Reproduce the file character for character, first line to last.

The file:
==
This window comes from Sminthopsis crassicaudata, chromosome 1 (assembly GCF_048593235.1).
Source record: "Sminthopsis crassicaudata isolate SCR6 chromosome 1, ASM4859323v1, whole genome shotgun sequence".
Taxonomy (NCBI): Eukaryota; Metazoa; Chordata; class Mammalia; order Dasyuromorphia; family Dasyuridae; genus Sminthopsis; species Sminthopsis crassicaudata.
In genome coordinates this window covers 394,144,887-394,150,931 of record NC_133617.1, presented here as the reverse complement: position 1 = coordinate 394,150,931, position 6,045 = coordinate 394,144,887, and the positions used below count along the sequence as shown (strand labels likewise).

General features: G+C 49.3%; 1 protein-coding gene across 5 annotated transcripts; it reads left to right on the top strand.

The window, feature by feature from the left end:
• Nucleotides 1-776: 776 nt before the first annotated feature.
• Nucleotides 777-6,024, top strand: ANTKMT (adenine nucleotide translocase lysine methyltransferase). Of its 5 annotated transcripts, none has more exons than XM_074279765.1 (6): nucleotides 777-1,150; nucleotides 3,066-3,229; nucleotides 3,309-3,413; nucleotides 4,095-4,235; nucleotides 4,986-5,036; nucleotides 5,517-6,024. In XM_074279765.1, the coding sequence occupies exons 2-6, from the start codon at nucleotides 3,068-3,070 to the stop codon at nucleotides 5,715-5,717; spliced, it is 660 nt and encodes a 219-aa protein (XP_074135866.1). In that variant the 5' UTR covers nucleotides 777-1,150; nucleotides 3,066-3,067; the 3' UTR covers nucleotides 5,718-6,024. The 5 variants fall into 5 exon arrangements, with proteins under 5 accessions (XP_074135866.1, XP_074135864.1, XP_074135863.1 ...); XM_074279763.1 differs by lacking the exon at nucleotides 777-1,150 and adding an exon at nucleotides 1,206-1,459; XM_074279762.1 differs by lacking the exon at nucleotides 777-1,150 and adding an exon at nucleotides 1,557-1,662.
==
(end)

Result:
This window comes from Sminthopsis crassicaudata, chromosome 1 (assembly GCF_048593235.1).
Source record: "Sminthopsis crassicaudata isolate SCR6 chromosome 1, ASM4859323v1, whole genome shotgun sequence".
Taxonomy (NCBI): Eukaryota; Metazoa; Chordata; class Mammalia; order Dasyuromorphia; family Dasyuridae; genus Sminthopsis; species Sminthopsis crassicaudata.
In genome coordinates this window covers 394,144,887-394,150,931 of record NC_133617.1, presented here as the reverse complement: position 1 = coordinate 394,150,931, position 6,045 = coordinate 394,144,887, and the positions used below count along the sequence as shown (strand labels likewise).

General features: G+C 49.3%; 1 protein-coding gene across 5 annotated transcripts; it reads left to right on the top strand.

The window, feature by feature from the left end:
• Nucleotides 1-776: 776 nt before the first annotated feature.
• Nucleotides 777-6,024, top strand: ANTKMT (adenine nucleotide translocase lysine methyltransferase). Of its 5 annotated transcripts, none has more exons than XM_074279765.1 (6): nucleotides 777-1,150; nucleotides 3,066-3,229; nucleotides 3,309-3,413; nucleotides 4,095-4,235; nucleotides 4,986-5,036; nucleotides 5,517-6,024. In XM_074279765.1, the coding sequence occupies exons 2-6, from the start codon at nucleotides 3,068-3,070 to the stop codon at nucleotides 5,715-5,717; spliced, it is 660 nt and encodes a 219-aa protein (XP_074135866.1). In that variant the 5' UTR covers nucleotides 777-1,150; nucleotides 3,066-3,067; the 3' UTR covers nucleotides 5,718-6,024. The 5 variants fall into 5 exon arrangements, with proteins under 5 accessions (XP_074135866.1, XP_074135864.1, XP_074135863.1 ...); XM_074279763.1 differs by lacking the exon at nucleotides 777-1,150 and adding an exon at nucleotides 1,206-1,459; XM_074279762.1 differs by lacking the exon at nucleotides 777-1,150 and adding an exon at nucleotides 1,557-1,662.